• 13. 10 Steps (Chinman, Imm & Wandersman, 2004)1. Conduct needs and 6. Finalizing plan resource assessment 7. Evaluate process2. Develop goals and outcomes sought 8. Evaluate outcomes3. Selecting evidence 9. Implementing based strategies continuous quality improvement4. Assessing strategies fit 10.Sustaining efforts5. Building capacity
  • 14. Fetterman (2001)Define missionTaking stock-Planning for future
  • 15. Example---COE Investing in Innovation (I-3) projectED wishes to build capacity at all levels to use data and build ininternal and external evaluations as way to improveprogramming on an on-going basisOctober COE won I-3—Investment in Innovation--Using Data toInform College Access—Power KnowledgeBuild on and help validate GE/COE college access work in 2cities (Erie and Louisville) Enhanced whole school college access services—college coaches in school Intensive service Learning Communities COE Building large data warehouse Power Knowledge Tool for use by allContribute to innovative adaptive models for establishedFederal College Access programs such as Talent Search, GEARUP, Upward Bound
  • 16. COE (I-3) project Testing and Validating ---Model---Increased access to, skill, and use of data by all stakeholders (students, parents, school, college coaches, community) will lead to increased high school and college participation and success among students in high schoolsInternal Empowerment Evaluation andExternal evaluators both using the DATA TOOL
  • 17. DICAP--Builds and Enhances on GE-COE Model Multiple Power Knowledge Learning Communities Using data among all stakeholders—key District and school staff College access service providers and planners--College Coaches Students Parents Community Internal and External Evaluators
  • 18. Goals of UN Education forSustainable Development What if every person benefited from an education promoting development that is environmentally sound, socially equitable, culturally sensitive and economically just? What if learning was about knowledge and also about doing, being, interacting with others and changing the world? What if formal learning was enjoyable, hands-on and relevant to life outside school while addressing the problems of our world? What if every person benefited from genuine learning opportunities throughout life, in the workplace, and within the community? What if education systems prepared learners to enter the workforce as well as handle a crisis, be resilient, become responsible citizens, adapt to change, recognize and solve local problems with global roots, meet other cultures with respect, and create a peaceful and sustainable society?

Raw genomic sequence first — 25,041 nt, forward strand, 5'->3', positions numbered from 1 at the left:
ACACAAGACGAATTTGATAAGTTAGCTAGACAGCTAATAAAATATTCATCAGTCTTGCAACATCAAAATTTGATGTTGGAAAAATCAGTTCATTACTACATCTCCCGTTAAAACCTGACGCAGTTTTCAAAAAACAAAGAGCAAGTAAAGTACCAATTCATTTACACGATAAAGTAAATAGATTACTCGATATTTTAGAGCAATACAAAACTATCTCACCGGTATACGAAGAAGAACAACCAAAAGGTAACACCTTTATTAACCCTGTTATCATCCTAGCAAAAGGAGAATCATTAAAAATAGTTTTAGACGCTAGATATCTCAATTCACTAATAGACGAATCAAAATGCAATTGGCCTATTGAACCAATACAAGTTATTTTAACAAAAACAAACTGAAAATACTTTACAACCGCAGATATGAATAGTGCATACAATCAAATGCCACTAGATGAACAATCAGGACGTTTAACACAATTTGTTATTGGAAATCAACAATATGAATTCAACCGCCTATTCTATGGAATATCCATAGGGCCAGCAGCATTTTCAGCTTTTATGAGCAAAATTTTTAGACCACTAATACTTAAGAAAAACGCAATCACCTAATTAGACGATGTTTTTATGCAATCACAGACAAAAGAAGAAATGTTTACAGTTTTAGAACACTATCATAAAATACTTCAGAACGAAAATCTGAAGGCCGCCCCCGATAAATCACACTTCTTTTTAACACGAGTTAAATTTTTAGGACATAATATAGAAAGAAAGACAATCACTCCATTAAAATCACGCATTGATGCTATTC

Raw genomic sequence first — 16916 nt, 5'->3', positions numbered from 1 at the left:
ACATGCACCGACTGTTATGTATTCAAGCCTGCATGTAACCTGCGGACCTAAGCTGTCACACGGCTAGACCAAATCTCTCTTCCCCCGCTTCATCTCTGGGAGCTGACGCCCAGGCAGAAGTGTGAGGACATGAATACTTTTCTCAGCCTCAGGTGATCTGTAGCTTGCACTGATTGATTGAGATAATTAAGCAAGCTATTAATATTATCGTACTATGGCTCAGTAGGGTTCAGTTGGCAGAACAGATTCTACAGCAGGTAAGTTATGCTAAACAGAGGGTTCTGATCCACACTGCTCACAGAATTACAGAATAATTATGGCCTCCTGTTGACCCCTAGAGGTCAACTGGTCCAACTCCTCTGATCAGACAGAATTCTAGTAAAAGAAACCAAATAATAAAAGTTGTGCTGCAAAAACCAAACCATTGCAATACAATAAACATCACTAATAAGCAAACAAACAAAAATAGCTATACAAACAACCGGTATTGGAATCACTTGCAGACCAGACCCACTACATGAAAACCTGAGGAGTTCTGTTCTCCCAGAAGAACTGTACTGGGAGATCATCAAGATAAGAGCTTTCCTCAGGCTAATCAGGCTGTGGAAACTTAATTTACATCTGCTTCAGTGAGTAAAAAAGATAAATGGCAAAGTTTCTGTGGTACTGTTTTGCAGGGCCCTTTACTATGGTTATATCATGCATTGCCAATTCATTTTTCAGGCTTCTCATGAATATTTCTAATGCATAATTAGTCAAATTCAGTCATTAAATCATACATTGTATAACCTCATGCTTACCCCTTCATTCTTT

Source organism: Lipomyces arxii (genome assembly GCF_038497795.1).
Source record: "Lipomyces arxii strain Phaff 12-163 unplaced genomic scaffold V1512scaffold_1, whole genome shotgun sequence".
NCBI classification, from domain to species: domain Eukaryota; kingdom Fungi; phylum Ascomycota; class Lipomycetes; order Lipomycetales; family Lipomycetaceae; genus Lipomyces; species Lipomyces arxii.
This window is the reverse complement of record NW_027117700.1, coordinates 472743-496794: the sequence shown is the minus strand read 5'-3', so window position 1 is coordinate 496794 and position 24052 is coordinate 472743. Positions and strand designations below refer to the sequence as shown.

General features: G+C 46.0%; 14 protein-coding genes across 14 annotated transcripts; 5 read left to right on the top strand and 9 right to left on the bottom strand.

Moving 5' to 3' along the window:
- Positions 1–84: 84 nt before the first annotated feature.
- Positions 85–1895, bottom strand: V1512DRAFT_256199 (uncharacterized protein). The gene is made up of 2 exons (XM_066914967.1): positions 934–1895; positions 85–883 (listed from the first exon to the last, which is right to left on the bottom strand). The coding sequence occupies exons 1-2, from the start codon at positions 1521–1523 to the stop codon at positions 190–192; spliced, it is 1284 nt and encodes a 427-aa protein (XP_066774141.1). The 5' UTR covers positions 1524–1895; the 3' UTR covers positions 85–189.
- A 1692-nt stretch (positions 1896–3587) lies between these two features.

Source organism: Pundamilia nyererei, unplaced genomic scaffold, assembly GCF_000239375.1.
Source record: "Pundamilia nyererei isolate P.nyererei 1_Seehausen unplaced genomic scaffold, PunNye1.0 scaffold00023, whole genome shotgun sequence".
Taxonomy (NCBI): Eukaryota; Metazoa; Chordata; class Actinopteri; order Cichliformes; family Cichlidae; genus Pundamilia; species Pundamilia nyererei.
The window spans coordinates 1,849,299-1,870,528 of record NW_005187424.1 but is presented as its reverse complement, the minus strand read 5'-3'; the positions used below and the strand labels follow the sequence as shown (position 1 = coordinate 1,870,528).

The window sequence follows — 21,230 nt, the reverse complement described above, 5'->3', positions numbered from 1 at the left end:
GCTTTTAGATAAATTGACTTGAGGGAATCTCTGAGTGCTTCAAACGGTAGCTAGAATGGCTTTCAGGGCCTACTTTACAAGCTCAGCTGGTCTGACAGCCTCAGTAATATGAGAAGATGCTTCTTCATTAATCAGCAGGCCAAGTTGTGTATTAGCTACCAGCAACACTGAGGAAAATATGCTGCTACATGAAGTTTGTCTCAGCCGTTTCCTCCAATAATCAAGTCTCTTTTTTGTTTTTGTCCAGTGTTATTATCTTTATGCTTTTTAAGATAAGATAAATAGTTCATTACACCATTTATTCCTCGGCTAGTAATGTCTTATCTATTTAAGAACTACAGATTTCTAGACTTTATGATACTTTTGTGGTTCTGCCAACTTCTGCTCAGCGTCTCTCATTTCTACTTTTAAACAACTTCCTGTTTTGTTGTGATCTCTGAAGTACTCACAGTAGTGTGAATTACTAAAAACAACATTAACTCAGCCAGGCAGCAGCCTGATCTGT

• 19. Partnership—Collaborative- Empowerment ModelAll stakeholders full partners—those mostimpacted –strongest rolesStakeholders Help set goals Identify assets, challenges, describe current baseline situation and data Take responsibility for identifying and implementing steps (actions) to meet goals Take responsibility for analysis, reflection on results and become learning community Transparency among all stakeholders
  • 20. Partnership—Collaborative- Empowerment ModelAll stakeholders full partners—those mostimpacted –strongest rolesStakeholders Help set goals Identify assets, challenges, describe current baseline situation and data Take responsibility for identifying and implementing steps (actions) to meet goals Take responsibility for analysis, reflection on results and become learning community Transparency among all stakeholders
  • 21. Smaller Intensive Learning CommunityPower knowledge Learning CommunityLeadership GroupSummer BridgeOn-going school year work Project to participate in building and using the data tool Project to communicate to whole school—lead to goals Project to evaluate and assess efforts and to improve the program –internal empowerment evaluation
  • 22. Theory of Participatory Action/Change Learning Reflection and Community Prepares various Participatory Communicate/di reportings/feedba goal setting sseminate ck for findings stakeholders Identify Inputs Impact (assets, baselin assessment and Power Data Tool es, challenges recommendatio and barriers) ns for future Identify indicators Identify and monitor fidelity of Assessment of Steps/actions intermediate implementation/ch indicators/outcomes needed to allenges/counterfa meet goals ctuals
  • 23. Logic of EvaluationGoal or purposeBaseline –where before interventionProgram or interventionMeasurement (including criteria)ProcessOutcomes and impacts
  • 24. Speed Dating Stations Idea Generating 1. Goal and Strategy setting 1. Setting Goals/Mission—what do want to change or improve—how much? 2. Evidence based strategy for improvement—what concrete steps do you need to take that you think might work? Now? Next year? Next five years? 2. Taking Stock 1. Baseline—where are you now—take stock of assets and barriers? 2. How can you assess or measure if what you are trying is working-----choose an evaluation design and indicators 3. Provide for gathering credible evidence---Data 3. Plan for Future—Learning Organization 1. Use data to analyze and reflect on what you find 2. Improve organizational capacity and the particular strategy evaluated
  • 25. Resources and contact informationContact---margaret.cahalan@pellinstitute.orgEmpowerment evaluation resources on_improvement-a.pdf FettermanPresentation.pdf